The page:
tlhIngan-Hol Archive: Wed Jan 30 09:44:13 2002

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Re: Alphabet

> >A better route might be like Hebrew, with consonants only, and vowels 
>indicated by diacritics (the technical term for such a consonant-only 
>alphabet is an abjad), which would require only 21 characters.
>That was kind of what I was getting at in my post, though I used Arabic
>as an example.  Is it not the same sort of thing?
>Actually, are there any modern abjads that don't even bother with the
>diacritic vowels?

The site has this to say about Arabic:

* The long vowels /a:/, /i:/ and /u:/ are represented by the letters 'alif, 
yaa and waaw respectively.

* Short vowels are not usually marked, except in poetry, textbooks for 
foreign learners, children's books and the Qur'an (Koran). When short vowels 
are marked, /a/ is written with a horizontal line (fat?haa) over the 
consonant letter, /i/ is written with a horizontal line (kasraa) below the 
consonant letter, and a little hook (damnaa) is used to write /u/.

And about Hebrew:
* Long vowels can be indicated by the letters alep, waw, and yod. Short 
vowels are not usually marked, except in the Bible.

From the information on this site, there seem to be only three abjads still 
in modern use (the other is Thaana, which is used to write Divehi, and 
language related to Sinhala and spoken in the Maldives).  Some of the older 
ones, however, appear to have not marked vowels at all.

THis site is all about writing systems.  Interestingly enough, it also has 
info on Klingon, although it's mostly wrong.  It has the {pIqaDqoq}) as 
someone so elegantly described it), but claims it is the official writing 
system.  It even claims that Okrand created it.  I sent email to their 
contact address telling them they were wrong and pointing to the appropriate 
page on the KLI site (even though they have a link to main page right on the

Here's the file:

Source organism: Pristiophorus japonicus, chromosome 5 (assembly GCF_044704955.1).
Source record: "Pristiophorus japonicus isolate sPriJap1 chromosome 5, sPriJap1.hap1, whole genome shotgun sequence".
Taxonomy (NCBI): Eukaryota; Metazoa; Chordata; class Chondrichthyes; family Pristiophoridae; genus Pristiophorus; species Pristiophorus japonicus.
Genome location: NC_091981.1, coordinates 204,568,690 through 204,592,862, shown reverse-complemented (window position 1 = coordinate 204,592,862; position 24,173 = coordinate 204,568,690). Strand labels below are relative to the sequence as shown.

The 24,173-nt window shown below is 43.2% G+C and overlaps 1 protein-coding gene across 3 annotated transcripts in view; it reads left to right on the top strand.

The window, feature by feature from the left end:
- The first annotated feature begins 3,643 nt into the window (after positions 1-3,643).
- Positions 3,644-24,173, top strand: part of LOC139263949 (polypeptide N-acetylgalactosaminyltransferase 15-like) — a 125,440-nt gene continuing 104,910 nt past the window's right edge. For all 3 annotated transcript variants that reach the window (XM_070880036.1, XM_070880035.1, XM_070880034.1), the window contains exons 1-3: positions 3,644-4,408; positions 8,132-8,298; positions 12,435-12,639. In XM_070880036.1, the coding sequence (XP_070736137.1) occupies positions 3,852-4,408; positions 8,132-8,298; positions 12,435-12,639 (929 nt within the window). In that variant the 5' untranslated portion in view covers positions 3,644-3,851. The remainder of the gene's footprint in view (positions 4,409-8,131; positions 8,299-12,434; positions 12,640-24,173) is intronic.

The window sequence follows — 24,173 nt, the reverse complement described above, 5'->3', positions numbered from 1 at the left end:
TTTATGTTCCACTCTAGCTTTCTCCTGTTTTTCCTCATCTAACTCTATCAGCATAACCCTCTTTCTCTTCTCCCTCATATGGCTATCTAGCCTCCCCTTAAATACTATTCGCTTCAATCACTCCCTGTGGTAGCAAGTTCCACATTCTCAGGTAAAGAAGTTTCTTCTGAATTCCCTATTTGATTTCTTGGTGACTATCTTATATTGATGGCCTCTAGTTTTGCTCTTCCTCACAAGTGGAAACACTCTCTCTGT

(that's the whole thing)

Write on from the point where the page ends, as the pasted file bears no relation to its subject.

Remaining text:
{pIqaDqoq} page), but the information has not been changed.  It also has 
links to free {pIqaDqoq} fonts, and if you are lulled into thinking that 
they are the same fonts as they used to create their {pIqaDqoq} chart, you 
might be tempted to grab them, but if you go to the actual font page and 
look, you will see that the sample image there looks much lower-quality than 
the one on the omniglot page (although I did not bother to actually download 
the font).

Abjads and alphabets are under alphabetic writing systems.  Klingon, 
Tengwar, Cirth, Braille, Morse Code, etc. are under alternative writing 

And I should say that I agree with something that has been posted here 
before, although I do not believe I have seen it during this particular 
discussion:  Reading center outward would be extrememly distracting and 
disorienting.  Your eyes would have to jump from side to side instead of  
just following then line of text.  Spoken language (as opposed to sign 
language, for example), is very linear (one word right after the other), and 
it would make sense that the written representation would be linear also, 
whether right-to-left, left-to-right, top-to-bottom, or (though I know of no 
real-world examples) bottom-to-top.

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